6 industries that chemical recycling is poised to disrupt, Plug and Play

6 industries that chemical recycling is poised to disrupt, Plug and Play

Published: 09-08-2023 13:19:00 | By: Pie Kamau | hits: 5300 | Tags:

Chemical recycling is a process in which waste materials are broken down into their original chemical compounds and reused or repurposed. It's an efficient and sustainable way to reduce the amount of waste sent to landfills. Using chemical recycling, valuable materials that have already been used can be recovered for reuse without producing any additional environmental damage.

Unlike mechanical recycling, which can be limited by material quality degradation, chemical recycling is a viable solution to convert waste into usable resources and address the problems caused by increasing waste production. This blog delves into six diverse industries where chemical recycling holds tremendous potential, creating new opportunities for waste management and promoting sustainable practices.

  • Packaging

According to Statista, in recent years, the use of plastics worldwide has increased significantly and is now estimated at 460m metric tons. Packaging is the largest plastics-consuming segment, which comprises approximately 31% of the total.

Chemical recycling has the potential to greatly reduce the amount of plastic waste generated by the packaging industry. The technology can break down single-use packaging materials into valuable monomers and polymers. They can be used to produce new, high-quality packaging materials, reducing the need for virgin plastic production and minimizing plastic waste leakage into the environment.

Biofabrik is a company that develops technologies in green chemicals and waste to energy. One of its technologies, WASTX Plastic, can be applied to food packaging by processing multi-layer films and contaminants such as paper labels and food residues.

Besides food packaging, chemical recycling is gaining traction in beauty and personal care as leading brands are now incorporating recycled material into their packaging. For example, cosmetics companies like KAO, Shiseido, and Amorepacific are all focusing on increasing the use of recycled plastic in their packaging and creating high-quality post-consumer recycled materials through chemical recycling technology.

  • Automotive

Chemical recycling offers benefits to the automotive industry, particularly in managing end-of-life vehicle components. Many vehicle parts are made from materials that are challenging to recycle through traditional methods. These materials include valuable metals, rubber, and interior design materials like plastics, foam, carpeting, and upholstery. They can be broken down through chemical recycling into their original chemical constituents, which can be used to create new automotive materials.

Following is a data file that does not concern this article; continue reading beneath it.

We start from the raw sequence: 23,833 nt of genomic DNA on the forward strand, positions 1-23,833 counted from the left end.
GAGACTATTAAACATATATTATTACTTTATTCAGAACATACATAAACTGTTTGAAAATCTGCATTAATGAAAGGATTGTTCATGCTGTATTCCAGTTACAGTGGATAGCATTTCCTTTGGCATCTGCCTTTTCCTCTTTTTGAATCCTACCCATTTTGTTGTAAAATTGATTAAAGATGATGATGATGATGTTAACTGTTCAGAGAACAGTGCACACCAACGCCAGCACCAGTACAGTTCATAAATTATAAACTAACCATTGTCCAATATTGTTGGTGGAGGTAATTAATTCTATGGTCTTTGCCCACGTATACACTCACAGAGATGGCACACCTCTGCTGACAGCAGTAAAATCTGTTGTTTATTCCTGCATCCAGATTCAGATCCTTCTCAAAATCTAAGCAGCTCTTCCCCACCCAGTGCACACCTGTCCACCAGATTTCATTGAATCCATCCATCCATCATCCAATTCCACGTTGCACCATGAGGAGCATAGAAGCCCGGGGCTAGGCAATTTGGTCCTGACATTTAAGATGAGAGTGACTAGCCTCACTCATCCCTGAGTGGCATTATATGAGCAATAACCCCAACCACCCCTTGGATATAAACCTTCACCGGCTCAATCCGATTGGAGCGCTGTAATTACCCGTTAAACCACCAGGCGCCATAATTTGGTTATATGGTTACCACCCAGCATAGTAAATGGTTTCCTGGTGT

Many mobility industry players have been embracing chemical recycling to reduce plastic waste. In 2022, Audi partnered with LyondellBasell, a chemical company, to use its plastics in the Audi Q8 e-tron's seatbelt buckle covers. The plastic is made from feedstocks sourced from mixed automotive plastic waste. Meanwhile, Mercedes-Benz is working with BASF and startup Pyrum Innovations to increase the proportion of recycled materials in its car fleet to an average of 40% by 2030. The carmaker utilizes BASF's chemical recycling technology and combines it with pyrolysis oil that Pyrum Innovations generates from used tires.

Gr3n sagl is a company that develops a breakthrough technology enabling the chemical recycling of PET and polyester. In its chemical recycling process, the auxiliary chemicals needed for the reaction and work-up steps are in situ produced from the by-products, making it a closed-loop process that requires only water and energy.

The company announced that it has partnered with Alcantara S.p.A., a material company with a heavy focus on automotive interiors. They're working together to recover “end-of-life” feedstock and production waste. And they will obtain virgin-like PET for new applications through depolymerization.

  • Construction

The National Institutes of Health suggests that the construction industry accounts for 40% of global waste production. Construction and demolition activities can generate large quantities of waste, such as concrete, plastic, and metals. Much of this waste can become recycled construction materials. However, traditional methods are not always effective for dealing with complex construction and demolition materials.

Chemical recycling offers a more efficient way to generate recycled construction materials. By breaking the waste down into its original chemical components, it can be reused in the production of new building materials. The demand for recycled construction materials like wood, concrete, and metals is increasing for construction applications.